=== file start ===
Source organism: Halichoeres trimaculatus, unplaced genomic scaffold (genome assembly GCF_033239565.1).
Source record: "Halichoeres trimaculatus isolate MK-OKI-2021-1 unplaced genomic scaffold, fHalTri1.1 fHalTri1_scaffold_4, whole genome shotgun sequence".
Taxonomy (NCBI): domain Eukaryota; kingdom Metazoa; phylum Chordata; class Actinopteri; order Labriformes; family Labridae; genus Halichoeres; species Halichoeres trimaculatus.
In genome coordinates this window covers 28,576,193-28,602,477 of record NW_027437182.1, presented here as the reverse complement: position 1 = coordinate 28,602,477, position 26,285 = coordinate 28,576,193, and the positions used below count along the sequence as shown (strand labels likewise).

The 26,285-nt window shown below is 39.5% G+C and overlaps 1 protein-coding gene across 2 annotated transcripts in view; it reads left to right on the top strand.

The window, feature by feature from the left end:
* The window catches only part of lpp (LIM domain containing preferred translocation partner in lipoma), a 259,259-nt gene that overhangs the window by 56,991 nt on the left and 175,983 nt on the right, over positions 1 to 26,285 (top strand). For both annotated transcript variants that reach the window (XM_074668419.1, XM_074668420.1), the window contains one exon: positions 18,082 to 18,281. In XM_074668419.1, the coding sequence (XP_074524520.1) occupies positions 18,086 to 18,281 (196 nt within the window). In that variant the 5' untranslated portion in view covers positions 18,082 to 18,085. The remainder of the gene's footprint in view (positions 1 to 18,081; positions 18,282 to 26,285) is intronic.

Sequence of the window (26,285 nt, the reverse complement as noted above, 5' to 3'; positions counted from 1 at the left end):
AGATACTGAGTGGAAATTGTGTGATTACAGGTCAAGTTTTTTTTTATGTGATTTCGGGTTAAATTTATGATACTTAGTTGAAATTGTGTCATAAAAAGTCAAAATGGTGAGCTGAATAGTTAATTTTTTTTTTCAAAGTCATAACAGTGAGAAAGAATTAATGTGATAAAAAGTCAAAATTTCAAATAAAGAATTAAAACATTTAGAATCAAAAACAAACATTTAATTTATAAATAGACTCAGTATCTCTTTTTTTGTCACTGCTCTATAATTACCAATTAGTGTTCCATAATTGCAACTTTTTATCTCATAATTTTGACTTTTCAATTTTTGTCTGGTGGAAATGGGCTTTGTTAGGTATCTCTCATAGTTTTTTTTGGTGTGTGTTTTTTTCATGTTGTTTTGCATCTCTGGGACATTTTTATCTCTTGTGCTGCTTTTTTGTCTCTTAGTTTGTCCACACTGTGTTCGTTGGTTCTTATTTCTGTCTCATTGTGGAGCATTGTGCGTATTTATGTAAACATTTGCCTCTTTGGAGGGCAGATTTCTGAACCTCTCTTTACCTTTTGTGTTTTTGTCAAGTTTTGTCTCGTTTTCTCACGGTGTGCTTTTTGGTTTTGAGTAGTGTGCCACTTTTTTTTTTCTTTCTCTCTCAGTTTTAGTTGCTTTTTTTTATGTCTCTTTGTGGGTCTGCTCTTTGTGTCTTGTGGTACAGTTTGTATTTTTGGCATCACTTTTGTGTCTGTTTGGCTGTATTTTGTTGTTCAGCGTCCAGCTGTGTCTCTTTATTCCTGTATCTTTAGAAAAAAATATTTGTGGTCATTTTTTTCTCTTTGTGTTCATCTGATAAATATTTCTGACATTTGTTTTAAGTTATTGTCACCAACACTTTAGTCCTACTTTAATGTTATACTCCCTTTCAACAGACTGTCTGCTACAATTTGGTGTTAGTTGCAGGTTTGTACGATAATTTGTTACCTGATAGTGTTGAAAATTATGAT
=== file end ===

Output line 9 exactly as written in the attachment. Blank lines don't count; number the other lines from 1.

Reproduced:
AGATACTGAGTGGAAATTGTGTGATTACAGGTCAAGTTTTTTTTTATGTGATTTCGGGTTAAATTTATGATACTTAGTTGAAATTGTGTCATAAAAAGTCAAAATGGTGAGCTGAATAGTTAATTTTTTTTTTCAAAGTCATAACAGTGAGAAAGAATTAATGTGATAAAAAGTCAAAATTTCAAATAAAGAATTAAAACATTTAGAATCAAAAACAAACATTTAATTTATAAATAGACTCAGTATCTCTTTTTTTGTCACTGCTCTATAATTACCAATTAGTGTTCCATAATTGCAACTTTTTATCTCATAATTTTGACTTTTCAATTTTTGTCTGGTGGAAATGGGCTTTGTTAGGTATCTCTCATAGTTTTTTTTGGTGTGTGTTTTTTTCATGTTGTTTTGCATCTCTGGGACATTTTTATCTCTTGTGCTGCTTTTTTGTCTCTTAGTTTGTCCACACTGTGTTCGTTGGTTCTTATTTCTGTCTCATTGTGGAGCATTGTGCGTATTTATGTAAACATTTGCCTCTTTGGAGGGCAGATTTCTGAACCTCTCTTTACCTTTTGTGTTTTTGTCAAGTTTTGTCTCGTTTTCTCACGGTGTGCTTTTTGGTTTTGAGTAGTGTGCCACTTTTTTTTTTCTTTCTCTCTCAGTTTTAGTTGCTTTTTTTTATGTCTCTTTGTGGGTCTGCTCTTTGTGTCTTGTGGTACAGTTTGTATTTTTGGCATCACTTTTGTGTCTGTTTGGCTGTATTTTGTTGTTCAGCGTCCAGCTGTGTCTCTTTATTCCTGTATCTTTAGAAAAAAATATTTGTGGTCATTTTTTTCTCTTTGTGTTCATCTGATAAATATTTCTGACATTTGTTTTAAGTTATTGTCACCAACACTTTAGTCCTACTTTAATGTTATACTCCCTTTCAACAGACTGTCTGCTACAATTTGGTGTTAGTTGCAGGTTTGTACGATAATTTGTTACCTGATAGTGTTGAAAATTATGAT